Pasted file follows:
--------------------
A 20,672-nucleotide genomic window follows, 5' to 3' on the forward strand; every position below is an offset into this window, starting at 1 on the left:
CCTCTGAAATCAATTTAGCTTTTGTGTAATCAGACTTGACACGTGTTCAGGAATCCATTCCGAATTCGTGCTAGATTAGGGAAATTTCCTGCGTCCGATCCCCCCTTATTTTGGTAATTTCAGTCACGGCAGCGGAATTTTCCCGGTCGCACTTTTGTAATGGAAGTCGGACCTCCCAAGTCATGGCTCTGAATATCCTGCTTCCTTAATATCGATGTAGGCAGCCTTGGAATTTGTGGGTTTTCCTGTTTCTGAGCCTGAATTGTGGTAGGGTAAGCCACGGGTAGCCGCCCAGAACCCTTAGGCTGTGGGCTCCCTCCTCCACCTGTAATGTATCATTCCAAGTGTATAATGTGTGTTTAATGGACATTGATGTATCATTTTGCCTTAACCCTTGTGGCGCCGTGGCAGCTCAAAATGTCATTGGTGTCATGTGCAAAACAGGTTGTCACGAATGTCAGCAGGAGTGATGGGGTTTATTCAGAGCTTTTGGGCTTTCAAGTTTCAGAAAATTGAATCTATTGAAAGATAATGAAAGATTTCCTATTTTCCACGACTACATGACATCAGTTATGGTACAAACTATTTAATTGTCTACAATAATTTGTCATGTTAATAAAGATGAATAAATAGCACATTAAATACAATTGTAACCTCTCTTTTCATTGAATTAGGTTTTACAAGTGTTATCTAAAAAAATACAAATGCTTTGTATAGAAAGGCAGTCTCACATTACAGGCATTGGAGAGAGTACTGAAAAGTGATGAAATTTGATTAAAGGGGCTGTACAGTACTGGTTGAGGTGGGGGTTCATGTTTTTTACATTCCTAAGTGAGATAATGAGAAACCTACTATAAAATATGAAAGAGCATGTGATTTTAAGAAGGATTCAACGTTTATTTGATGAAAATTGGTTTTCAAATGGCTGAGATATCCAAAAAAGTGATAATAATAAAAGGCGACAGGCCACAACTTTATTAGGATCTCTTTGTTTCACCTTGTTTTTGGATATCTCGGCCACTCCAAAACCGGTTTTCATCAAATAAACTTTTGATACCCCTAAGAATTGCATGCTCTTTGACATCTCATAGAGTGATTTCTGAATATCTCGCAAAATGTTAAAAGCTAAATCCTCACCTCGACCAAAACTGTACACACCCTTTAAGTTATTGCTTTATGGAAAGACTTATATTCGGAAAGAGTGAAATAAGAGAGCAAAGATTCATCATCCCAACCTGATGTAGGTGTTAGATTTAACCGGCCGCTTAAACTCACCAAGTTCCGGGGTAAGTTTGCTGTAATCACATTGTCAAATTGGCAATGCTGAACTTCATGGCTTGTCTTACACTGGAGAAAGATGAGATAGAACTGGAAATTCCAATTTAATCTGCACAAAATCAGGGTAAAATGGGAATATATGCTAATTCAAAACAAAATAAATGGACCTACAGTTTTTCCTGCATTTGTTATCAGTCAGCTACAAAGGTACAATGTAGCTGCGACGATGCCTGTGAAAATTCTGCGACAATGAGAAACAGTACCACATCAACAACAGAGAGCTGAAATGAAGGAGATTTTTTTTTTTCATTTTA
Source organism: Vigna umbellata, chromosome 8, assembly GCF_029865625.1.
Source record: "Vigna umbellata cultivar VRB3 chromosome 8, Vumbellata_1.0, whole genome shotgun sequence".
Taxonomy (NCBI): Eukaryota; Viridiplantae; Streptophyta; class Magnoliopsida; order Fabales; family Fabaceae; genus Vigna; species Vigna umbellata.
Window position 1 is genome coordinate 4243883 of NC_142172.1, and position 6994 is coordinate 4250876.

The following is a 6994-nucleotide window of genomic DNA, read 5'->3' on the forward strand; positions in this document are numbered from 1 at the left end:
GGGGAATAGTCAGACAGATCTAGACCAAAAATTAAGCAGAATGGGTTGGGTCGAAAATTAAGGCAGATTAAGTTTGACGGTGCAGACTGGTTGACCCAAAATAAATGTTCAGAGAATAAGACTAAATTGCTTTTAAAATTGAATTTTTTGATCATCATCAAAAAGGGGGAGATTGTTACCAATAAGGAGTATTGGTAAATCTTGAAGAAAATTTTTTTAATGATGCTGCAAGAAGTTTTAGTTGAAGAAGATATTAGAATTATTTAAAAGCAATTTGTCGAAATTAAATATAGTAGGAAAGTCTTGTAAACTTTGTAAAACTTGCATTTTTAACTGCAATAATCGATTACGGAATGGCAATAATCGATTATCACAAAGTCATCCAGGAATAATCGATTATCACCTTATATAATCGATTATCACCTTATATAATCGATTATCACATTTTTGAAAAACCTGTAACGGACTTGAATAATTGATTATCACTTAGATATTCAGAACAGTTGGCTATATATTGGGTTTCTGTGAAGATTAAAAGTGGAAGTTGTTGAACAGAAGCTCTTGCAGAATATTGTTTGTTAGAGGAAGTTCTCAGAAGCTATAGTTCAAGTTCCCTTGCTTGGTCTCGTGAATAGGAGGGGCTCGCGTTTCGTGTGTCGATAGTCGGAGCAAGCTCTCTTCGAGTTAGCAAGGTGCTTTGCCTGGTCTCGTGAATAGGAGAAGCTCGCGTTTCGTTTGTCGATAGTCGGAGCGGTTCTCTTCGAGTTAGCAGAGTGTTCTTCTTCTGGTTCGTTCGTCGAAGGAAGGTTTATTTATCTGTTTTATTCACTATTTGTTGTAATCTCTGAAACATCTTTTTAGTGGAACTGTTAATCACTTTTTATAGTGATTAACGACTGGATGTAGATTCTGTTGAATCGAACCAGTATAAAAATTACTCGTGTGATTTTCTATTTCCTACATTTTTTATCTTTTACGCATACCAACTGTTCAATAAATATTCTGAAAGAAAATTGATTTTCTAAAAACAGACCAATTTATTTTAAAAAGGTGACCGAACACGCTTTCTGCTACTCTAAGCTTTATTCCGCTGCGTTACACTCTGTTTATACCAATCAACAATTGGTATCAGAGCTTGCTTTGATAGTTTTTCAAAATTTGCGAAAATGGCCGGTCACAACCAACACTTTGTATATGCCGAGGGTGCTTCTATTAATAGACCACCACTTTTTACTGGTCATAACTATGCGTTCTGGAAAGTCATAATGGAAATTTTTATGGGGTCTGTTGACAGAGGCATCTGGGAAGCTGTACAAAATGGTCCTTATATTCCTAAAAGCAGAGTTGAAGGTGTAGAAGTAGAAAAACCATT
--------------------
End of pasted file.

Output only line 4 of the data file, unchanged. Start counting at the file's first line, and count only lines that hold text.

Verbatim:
Source record: "Vigna umbellata cultivar VRB3 chromosome 8, Vumbellata_1.0, whole genome shotgun sequence".